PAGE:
Instead I am just going to write. I may write about: myself, my kids, my husband, other family members, knitting*, a good meal I ate out or cooked, the beach, a book I read, a movie I saw, something cool I bought or wish I could buy, exercising** (don't hold your breath, people), a recipe, or something or someone I am feeling judgmental about with no real basis for casting stones. Whatever.

So welcome to my "new" blog - where I write about whatever I feel like.

*My paltry attempt at blogging my knitting will be absorbed in the instant blog.
** My paltry attempt at losing weight and the equally paltry attempt to blog it will also be absorbed in the instant blog.

Photo credit: hellosputnik via Flickr

Thursday, March 25, 2010

Life is a Dream

Today's photo is another example of why I love the internet. My first thought when I saw this was, "Ooooh. Pretty." Then I thought, "Gee, this looks a bit like the plaza where we hung out in Amsterdam a jillion years ago. How will I ever figure out where this is?" So I looked at the picture in its largest size and I could make out some words on the pedestal of the statute. So a-Googling I go and I find out that Pedro Calderón de la Barca is a famous Spanish playwright whose life and works are feted in Madrid by this statue. Which means (a) this isn't Amsterdam and (b) I get to learn something new. Calderon de la Barca's most famous play is titled Life is a Dream
and it chronicles a story about free will vs. fate. Life as an illusion is an overarching theme (hence the title). Heavy stuff. But for my purposes here today, it is the simple, face value, aw-shucks, gee-whiz, cock-eyed optimist interpretation of the title that I am drawn to: I gave notice at my job today and I start my new job in about two weeks! WOOOOO HOOOOOOO!!!! I have felt stuck, trapped, etc. where I am so being able to move along is really a dream come true!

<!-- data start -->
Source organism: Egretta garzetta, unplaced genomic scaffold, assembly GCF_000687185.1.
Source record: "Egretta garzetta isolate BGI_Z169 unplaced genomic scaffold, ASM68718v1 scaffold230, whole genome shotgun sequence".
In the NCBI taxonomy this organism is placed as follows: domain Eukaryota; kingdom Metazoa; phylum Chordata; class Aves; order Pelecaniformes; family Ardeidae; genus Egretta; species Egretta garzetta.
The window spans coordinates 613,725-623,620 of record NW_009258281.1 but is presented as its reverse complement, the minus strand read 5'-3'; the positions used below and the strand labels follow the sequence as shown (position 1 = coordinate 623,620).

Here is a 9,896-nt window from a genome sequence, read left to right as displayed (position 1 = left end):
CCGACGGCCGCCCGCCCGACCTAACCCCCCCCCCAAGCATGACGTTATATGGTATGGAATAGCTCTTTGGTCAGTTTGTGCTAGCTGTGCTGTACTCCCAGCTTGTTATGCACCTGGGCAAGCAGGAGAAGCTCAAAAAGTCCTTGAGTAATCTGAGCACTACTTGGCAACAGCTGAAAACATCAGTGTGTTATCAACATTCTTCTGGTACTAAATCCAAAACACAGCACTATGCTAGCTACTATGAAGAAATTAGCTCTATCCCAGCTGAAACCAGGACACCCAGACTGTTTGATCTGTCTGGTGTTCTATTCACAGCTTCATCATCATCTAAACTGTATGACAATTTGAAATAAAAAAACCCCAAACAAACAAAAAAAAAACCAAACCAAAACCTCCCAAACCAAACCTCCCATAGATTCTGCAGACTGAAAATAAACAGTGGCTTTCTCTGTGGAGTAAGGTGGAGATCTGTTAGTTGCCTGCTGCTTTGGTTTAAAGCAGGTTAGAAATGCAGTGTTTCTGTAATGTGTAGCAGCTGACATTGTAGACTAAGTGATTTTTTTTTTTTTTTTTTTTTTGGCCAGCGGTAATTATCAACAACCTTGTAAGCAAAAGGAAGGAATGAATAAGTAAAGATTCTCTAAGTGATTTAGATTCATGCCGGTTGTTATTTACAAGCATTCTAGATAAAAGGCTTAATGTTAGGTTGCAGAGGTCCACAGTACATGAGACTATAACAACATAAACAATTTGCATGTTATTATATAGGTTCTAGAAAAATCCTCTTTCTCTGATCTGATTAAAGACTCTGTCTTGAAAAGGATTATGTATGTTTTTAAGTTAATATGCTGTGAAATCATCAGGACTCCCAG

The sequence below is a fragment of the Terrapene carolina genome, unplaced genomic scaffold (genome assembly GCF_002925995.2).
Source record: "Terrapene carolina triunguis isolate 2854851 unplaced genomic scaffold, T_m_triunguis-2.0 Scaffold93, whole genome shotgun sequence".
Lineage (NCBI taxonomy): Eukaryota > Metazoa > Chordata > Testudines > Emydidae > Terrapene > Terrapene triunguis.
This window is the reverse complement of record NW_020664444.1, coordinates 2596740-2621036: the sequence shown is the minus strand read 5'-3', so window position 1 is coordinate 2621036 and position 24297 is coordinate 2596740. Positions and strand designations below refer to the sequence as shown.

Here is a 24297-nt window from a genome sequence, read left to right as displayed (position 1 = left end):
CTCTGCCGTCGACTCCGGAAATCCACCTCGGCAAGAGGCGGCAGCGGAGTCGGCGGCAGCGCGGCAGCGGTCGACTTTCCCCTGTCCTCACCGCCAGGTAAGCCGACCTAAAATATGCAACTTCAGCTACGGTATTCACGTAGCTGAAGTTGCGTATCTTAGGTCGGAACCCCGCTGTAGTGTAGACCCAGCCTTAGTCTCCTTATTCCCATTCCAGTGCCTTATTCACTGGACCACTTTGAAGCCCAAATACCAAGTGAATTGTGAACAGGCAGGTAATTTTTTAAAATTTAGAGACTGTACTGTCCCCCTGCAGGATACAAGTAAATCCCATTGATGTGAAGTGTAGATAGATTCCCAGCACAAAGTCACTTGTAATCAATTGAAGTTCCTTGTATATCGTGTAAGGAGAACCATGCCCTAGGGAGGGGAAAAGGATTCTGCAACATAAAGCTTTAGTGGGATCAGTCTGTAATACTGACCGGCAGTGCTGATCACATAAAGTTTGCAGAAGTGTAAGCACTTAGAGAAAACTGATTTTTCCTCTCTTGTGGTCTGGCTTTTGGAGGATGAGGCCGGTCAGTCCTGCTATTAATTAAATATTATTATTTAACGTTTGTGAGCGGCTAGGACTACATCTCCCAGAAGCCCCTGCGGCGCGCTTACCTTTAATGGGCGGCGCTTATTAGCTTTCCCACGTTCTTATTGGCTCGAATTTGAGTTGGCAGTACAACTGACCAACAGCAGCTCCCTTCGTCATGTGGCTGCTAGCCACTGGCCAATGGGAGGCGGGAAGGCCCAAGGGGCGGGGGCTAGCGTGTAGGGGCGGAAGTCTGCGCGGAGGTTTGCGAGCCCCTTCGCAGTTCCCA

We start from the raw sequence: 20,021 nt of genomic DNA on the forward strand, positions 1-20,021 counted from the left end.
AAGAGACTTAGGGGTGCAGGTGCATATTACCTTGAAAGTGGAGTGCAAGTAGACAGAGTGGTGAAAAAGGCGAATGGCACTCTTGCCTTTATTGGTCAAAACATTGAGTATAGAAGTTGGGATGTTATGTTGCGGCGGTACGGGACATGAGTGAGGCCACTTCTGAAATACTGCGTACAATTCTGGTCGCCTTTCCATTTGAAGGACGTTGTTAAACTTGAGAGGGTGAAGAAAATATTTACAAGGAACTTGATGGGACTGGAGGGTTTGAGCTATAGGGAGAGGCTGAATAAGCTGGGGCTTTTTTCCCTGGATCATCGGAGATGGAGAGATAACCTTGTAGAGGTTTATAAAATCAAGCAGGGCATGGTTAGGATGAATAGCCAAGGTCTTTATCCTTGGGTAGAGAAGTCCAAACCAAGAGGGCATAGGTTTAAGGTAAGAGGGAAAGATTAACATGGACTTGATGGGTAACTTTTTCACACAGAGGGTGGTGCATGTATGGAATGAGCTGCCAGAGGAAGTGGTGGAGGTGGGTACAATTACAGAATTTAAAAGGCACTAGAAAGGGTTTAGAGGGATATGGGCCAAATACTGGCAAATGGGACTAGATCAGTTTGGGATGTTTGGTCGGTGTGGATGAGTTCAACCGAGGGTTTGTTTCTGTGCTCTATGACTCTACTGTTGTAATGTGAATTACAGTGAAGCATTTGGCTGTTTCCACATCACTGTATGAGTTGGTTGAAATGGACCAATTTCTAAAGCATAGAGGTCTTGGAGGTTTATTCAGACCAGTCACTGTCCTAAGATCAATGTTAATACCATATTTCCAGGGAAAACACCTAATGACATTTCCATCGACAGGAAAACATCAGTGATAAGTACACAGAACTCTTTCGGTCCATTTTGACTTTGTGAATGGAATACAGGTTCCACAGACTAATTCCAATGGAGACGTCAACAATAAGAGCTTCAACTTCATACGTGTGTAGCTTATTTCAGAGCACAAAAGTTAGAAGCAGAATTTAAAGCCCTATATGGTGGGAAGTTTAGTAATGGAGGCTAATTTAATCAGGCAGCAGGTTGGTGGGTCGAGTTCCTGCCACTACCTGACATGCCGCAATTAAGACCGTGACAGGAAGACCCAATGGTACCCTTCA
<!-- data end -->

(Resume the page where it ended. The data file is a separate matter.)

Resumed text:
Photo credit: David Boyle on Flickr

Wednesday, March 24, 2010


The title of this photo is "Barnies Lieblingsplätzchen" - Barnie(s) presumably being the cat. I never studied German yet I was intrigued by this German (I assumed) word. It means "favorite place" or "favorite spot." I love the way it sounds (at least in my head). It makes me think of the way I imagine the sounds of: the end of the evening collapse on the couch OR finally getting to pick up the knitting during the kids' nap time on the weekend OR finally falling into your beach chair after getting every one settled, umbrellas up, blankets out leave me alone go play by the water OR settling into your seat at the movies with Milk Duds and popcorn after months of DVD-only viewing (hello, old friend - I've missed you so). "LiblingSPLATZCHeeehhhhhhn." What a lovely feeling. None of my little spots are quite like Barnie has here - a soft blanky, sunshine warming the seat, the bolstery arms surrounding him like a big ol' hug. But it isn't all about the accoutrements. Lieblingsplätzchen is more about where your head is at then where you lie your head.